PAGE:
Patent Infringement Probe of Laser-Abraded Denim Garments Launched Despite Opposition
The International Trade Commission has instituted investigation 337-TA-930 to determine whether imports of certain laser-abraded denim garments are violating Section 337 of the 1930 Tariff Act by reason of patent infringement. The products at issue are denim garments, including jeans and leggings, that have been abraded with a laser to apply designs or to simulate wear.
Complainants RevoLaze LLC and TechnoLines LLC request that after this investigation the ITC issue a general or limited exclusion order, which would direct U.S. Customs and Border Protection to prohibit the entry of the infringing products into the U.S., and cease and desist orders, which would require the named respondents to cease actions that violate Section 337, including selling infringing imported articles out of U.S. inventory. The respondents in this investigation are located in Canada, Italy, Sweden and the U.S.
The ITC launched this investigation despite being urged not to by the American Apparel and Footwear Association, the National Retail Federation, the Retail Industry Leaders Association, and the U.S. Fashion Industry Association, which asserted that granting the relief requested would have an adverse effect on the public interest and made the following arguments.
- The complainants are targeting the laser abrasion technology of two companies but this investigation does not go after them, citing instead importers of finished apparel products who are not directly responsible for any of the violations being claimed and do not have the detailed production information that is required for a patent infringement analysis.
- The complainants have filed a related patent infringement lawsuit against the listed respondents and the fundamental issue in that case will be validity of the same patents at issue here. To proceed with a Section 337 case prior to a formal determination of the validity of the underlying patents would be premature.
- A broad import restriction could significantly limit the use of all laser-based finishing technology, which would chill efforts to eliminate harmful sandblasting techniques for post-production finishes and create a serious risk to the health of workers.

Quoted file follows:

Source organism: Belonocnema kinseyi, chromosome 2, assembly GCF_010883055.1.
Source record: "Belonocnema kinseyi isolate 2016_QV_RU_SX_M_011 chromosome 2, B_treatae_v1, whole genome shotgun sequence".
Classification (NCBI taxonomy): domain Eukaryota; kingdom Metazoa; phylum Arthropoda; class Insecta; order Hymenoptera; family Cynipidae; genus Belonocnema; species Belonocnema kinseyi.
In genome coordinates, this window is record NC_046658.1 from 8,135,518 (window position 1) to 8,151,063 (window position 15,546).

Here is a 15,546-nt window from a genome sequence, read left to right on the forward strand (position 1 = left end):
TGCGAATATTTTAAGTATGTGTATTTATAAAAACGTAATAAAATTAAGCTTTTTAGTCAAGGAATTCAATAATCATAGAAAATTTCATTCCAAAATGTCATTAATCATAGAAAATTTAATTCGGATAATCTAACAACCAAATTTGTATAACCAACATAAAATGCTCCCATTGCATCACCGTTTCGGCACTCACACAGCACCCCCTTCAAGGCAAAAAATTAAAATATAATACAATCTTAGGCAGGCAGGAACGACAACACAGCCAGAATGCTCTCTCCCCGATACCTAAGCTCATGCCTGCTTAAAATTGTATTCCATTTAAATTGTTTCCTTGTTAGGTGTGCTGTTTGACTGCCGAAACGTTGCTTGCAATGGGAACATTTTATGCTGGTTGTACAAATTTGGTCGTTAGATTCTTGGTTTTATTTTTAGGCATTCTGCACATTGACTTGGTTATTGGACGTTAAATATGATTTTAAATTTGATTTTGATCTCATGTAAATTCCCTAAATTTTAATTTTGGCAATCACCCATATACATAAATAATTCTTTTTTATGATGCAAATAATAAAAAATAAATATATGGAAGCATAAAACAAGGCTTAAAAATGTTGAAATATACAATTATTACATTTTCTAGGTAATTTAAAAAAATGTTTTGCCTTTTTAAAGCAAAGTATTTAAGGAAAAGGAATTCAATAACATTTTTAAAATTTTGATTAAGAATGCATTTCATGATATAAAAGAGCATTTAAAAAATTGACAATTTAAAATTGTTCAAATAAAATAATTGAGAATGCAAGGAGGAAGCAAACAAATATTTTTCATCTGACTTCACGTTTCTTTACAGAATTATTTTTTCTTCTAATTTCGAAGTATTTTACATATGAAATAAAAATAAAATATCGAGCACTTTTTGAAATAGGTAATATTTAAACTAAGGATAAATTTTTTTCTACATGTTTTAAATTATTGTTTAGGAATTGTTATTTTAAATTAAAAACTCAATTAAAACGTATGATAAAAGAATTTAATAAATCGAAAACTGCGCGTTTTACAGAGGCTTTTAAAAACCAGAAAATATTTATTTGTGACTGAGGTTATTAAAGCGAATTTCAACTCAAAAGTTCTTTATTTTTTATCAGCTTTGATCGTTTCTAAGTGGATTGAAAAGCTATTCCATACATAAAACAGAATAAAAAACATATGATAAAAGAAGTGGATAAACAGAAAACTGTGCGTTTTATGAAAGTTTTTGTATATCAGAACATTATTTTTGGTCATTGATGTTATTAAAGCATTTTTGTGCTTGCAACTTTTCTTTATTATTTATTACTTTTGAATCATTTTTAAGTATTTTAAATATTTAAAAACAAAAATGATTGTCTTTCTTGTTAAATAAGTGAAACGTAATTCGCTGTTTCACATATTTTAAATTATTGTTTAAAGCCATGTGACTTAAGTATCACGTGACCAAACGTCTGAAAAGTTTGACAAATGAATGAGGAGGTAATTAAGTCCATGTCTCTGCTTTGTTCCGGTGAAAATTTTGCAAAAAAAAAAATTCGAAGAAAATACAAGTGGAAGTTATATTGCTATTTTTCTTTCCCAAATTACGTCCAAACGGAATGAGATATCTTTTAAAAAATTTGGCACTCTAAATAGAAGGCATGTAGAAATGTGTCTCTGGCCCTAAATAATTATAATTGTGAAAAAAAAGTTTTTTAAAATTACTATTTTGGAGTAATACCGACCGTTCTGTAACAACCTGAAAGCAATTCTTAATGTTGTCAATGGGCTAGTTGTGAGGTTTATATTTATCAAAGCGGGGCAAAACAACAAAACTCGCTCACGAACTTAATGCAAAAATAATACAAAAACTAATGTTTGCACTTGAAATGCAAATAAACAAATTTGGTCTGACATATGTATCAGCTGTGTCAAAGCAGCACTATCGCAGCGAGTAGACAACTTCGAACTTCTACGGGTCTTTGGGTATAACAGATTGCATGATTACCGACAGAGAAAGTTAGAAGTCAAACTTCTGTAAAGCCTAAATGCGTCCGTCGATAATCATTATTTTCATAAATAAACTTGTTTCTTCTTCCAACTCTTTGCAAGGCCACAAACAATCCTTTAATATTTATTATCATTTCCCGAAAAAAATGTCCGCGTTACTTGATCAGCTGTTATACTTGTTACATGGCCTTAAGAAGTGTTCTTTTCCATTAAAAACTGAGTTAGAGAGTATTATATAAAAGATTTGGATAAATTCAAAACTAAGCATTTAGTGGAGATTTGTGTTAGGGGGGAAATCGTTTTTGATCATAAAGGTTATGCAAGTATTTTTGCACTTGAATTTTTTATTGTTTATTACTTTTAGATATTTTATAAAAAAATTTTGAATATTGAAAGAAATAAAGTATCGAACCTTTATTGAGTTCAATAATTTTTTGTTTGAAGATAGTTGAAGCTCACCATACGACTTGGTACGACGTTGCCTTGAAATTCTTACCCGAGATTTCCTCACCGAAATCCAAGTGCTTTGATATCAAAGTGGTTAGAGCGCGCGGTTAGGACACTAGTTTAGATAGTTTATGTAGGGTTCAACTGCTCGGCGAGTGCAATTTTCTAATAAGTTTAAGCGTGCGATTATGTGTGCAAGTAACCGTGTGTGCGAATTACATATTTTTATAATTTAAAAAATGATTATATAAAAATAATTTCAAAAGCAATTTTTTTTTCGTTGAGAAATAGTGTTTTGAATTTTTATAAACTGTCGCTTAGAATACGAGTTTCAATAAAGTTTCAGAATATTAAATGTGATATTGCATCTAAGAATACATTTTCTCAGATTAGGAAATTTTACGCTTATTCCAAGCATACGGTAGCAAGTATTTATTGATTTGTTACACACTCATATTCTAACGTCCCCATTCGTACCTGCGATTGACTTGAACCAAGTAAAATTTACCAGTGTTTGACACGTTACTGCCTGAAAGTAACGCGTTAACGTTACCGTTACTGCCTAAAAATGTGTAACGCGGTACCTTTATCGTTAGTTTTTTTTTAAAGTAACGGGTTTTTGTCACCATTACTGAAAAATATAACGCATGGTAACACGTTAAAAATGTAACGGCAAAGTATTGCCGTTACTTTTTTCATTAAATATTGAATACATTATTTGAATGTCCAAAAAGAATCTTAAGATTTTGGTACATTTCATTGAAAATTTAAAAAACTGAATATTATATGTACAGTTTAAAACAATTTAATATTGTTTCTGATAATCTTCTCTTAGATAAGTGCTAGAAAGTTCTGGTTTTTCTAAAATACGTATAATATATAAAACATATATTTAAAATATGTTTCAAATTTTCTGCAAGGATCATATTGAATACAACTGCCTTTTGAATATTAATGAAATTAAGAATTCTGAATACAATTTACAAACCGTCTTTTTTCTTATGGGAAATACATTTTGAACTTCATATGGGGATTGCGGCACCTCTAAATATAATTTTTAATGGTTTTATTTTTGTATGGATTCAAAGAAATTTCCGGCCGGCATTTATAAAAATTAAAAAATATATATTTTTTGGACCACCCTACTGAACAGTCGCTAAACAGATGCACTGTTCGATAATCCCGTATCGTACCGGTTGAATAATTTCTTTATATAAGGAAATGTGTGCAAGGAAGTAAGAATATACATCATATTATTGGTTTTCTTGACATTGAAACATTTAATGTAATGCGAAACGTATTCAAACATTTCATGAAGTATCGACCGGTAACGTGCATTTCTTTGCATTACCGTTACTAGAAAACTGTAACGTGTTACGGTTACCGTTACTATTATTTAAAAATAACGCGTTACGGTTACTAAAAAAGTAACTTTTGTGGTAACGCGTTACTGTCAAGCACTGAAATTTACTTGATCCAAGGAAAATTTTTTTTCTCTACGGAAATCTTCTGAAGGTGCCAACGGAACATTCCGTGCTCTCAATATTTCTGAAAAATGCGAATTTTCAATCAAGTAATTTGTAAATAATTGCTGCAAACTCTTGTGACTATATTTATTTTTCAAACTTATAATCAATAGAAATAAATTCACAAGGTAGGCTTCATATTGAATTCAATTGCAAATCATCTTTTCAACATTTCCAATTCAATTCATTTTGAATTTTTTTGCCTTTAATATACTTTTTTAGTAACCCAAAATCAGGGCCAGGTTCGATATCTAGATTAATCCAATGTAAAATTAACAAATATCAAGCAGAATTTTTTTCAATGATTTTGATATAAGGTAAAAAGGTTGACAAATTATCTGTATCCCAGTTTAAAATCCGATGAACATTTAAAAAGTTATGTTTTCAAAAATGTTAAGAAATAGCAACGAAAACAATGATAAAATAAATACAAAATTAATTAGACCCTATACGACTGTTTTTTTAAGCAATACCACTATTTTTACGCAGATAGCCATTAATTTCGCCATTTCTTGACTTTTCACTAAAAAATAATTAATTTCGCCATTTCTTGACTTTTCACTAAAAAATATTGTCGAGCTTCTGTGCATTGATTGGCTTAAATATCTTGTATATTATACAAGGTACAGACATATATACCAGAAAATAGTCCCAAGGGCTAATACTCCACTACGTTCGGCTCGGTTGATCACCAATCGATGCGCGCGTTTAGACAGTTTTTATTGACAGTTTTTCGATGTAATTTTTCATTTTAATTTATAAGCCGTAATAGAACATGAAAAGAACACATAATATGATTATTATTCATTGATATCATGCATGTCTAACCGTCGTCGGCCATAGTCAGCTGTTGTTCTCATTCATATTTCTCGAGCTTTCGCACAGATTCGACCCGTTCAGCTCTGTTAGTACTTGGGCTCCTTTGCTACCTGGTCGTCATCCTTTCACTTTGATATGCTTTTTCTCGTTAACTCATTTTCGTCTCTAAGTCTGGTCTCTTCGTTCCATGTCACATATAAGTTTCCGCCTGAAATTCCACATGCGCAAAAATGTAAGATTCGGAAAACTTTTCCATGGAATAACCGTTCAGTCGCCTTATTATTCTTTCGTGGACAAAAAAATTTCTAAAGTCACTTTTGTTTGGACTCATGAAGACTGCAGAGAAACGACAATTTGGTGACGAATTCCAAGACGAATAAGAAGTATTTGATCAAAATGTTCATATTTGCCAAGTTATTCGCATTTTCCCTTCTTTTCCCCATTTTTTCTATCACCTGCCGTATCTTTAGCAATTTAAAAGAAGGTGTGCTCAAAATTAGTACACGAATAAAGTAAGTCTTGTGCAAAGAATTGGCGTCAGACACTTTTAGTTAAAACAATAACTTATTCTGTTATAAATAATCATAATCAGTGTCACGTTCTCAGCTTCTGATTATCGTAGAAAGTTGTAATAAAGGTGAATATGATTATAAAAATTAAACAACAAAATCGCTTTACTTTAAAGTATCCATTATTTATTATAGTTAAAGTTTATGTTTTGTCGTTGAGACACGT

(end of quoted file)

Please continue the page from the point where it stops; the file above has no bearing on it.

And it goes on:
- A general exclusion order could amount to an import restriction on an entire class of products (jeans with worn/distressed finish) given that U.S. Customs and Border Protection would have no definable way to determine how a particular product achieved a distressed look or to enforce an import restriction based on a specific distressing process. The order could therefore impact a large number of companies beyond those that are the subject of the investigation since a significant percentage of the denim products sold in the U.S. today involve some sort of post-production technique to achieve a distressed or worn look.
- The complainants currently own patents for a specific type of laser abrading technology but do not produce abraded denim garments. While they claim they are in the process of setting up a domestic industry, they do not currently have nor could they readily obtain the capacity needed to replace the volume of articles potentially subject to the requested exclusion order and/or cease and desist order within a commercially reasonable time.
- One of the patents asserted in the complaint will expire prior to the anticipated target completion date of the ITC’s investigation, raising concerns that “complainants’ true goal is to extract payment from the industry rather than an exclusion order.”